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I was watching two videos on YouTube:

  1. In this video, there is an attempt to explain what spin is, using analogy of magnets. But here it is shown that magnets which are not aligned with magnetic field stay like that and experience less force than the magnets which are aligned with the field.

  2. But in this video, it is said that magnets experience a force, which is called dipole moment, which produces a torque, thereby turning the magnet.

So in the first video the magnets, which are not aligned should turn right?

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If we're discussing bar magnets, the second video is correct: The bar magnet should experience a torque causing it to align with the magnetic field (and then overshoot if friction is low). Think of a compass needle.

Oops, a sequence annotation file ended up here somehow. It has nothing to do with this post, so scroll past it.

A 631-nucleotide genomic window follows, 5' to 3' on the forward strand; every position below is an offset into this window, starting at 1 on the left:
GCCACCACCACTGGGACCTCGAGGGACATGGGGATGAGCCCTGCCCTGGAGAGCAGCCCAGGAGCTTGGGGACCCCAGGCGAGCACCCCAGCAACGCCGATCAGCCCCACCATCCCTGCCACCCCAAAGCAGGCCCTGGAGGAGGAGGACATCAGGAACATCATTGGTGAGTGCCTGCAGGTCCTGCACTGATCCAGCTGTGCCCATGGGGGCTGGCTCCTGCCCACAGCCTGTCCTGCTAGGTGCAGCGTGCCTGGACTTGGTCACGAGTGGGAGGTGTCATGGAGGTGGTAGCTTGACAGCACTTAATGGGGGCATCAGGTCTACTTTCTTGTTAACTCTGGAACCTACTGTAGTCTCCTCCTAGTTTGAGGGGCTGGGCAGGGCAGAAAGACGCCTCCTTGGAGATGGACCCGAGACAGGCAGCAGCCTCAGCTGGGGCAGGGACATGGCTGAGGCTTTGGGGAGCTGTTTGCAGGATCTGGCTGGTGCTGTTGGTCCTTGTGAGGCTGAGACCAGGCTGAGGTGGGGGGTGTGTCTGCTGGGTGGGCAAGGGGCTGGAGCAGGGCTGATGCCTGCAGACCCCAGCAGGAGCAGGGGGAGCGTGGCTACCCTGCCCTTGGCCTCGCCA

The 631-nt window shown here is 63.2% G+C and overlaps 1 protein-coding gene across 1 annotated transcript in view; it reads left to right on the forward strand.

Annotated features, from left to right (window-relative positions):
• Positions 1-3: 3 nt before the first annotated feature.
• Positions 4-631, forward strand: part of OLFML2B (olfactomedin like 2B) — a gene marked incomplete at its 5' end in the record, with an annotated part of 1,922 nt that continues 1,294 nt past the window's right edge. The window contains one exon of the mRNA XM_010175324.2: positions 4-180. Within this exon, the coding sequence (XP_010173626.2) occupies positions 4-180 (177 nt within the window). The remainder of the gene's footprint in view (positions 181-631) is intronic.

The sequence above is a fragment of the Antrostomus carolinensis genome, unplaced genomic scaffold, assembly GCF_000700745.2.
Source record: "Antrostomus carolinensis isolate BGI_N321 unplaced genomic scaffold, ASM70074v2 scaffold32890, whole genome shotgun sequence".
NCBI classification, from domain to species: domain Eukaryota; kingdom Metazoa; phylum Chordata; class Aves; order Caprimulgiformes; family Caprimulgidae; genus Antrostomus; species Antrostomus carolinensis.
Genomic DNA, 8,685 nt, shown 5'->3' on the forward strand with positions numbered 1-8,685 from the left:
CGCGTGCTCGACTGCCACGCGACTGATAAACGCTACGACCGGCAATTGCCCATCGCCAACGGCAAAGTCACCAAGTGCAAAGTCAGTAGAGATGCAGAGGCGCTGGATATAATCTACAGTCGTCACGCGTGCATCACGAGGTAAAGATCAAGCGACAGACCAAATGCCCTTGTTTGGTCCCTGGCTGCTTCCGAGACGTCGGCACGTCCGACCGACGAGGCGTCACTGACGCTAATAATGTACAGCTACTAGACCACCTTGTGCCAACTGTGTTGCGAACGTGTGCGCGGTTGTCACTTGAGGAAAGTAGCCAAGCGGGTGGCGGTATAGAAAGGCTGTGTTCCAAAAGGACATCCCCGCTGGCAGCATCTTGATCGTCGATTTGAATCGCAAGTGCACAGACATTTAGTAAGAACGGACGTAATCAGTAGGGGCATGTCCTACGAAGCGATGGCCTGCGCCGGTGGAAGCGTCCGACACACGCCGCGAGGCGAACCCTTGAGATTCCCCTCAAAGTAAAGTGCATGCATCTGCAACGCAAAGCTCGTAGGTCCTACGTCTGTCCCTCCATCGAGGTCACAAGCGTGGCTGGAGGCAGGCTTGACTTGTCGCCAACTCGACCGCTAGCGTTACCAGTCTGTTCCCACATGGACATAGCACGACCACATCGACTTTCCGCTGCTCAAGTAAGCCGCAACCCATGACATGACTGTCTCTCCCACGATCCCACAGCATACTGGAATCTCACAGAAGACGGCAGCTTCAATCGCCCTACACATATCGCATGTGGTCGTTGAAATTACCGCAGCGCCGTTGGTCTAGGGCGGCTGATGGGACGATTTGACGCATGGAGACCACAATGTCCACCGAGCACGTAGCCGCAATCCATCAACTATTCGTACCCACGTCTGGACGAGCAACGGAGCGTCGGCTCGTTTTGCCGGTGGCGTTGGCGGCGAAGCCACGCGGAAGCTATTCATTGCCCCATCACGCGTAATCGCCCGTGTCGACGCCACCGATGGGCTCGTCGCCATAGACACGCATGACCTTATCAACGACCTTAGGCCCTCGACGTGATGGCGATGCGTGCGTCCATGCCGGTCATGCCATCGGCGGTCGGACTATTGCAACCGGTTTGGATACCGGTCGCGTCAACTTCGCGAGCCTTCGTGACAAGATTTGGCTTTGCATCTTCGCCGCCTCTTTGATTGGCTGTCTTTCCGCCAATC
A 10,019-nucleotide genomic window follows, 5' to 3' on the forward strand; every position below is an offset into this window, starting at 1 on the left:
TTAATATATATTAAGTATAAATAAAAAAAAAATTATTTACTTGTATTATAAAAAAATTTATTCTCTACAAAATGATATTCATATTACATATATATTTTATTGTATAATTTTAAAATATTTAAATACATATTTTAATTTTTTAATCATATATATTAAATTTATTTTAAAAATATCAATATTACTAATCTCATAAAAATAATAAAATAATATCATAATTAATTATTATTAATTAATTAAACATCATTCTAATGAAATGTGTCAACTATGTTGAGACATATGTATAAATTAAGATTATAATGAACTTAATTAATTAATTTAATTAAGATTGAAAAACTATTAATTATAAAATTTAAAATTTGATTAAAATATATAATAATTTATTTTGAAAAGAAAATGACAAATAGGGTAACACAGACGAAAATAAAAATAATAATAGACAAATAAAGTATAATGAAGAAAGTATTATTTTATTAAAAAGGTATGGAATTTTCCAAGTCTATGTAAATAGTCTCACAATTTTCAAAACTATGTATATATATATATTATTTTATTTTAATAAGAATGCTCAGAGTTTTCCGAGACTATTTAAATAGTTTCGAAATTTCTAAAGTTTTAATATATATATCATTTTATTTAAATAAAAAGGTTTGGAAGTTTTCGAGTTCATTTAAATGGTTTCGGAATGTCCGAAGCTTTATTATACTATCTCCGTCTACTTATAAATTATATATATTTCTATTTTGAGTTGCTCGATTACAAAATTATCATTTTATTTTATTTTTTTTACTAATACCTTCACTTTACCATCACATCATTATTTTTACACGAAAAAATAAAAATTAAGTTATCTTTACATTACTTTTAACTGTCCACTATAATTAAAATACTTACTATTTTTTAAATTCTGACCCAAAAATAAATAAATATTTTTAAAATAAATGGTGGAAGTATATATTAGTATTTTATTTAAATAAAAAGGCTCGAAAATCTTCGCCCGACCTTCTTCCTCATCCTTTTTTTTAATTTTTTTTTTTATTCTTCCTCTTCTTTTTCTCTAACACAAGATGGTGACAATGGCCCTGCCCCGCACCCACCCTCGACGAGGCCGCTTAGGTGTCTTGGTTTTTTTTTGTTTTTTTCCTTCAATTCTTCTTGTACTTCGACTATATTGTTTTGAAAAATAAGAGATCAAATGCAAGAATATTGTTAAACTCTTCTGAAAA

If we're discussing electrons however, which we are in the case of Stern-Gerlach, there is another factor in play. Electrons have an intrinsic angular momentum called spin. So we can imagine electrons as tiny bar magnets glued to the inside of a spinning flywheel, so that the north south axis of the magnet is the same as the axis along which the flywheel rotates. When we put such a contraption in a vertical magnetic field, classical physics predicts that the magnetic field acting on the bar magnet should produce a torque, which in turn causes the spinning flywheel to precess. The result it that it rotates about the vertical axis, and does not align with the magnetic field.

Quantum mechanics means that this picture of electrons does not produce correct predictions, however. The key differences should be explained in the video, I believe.

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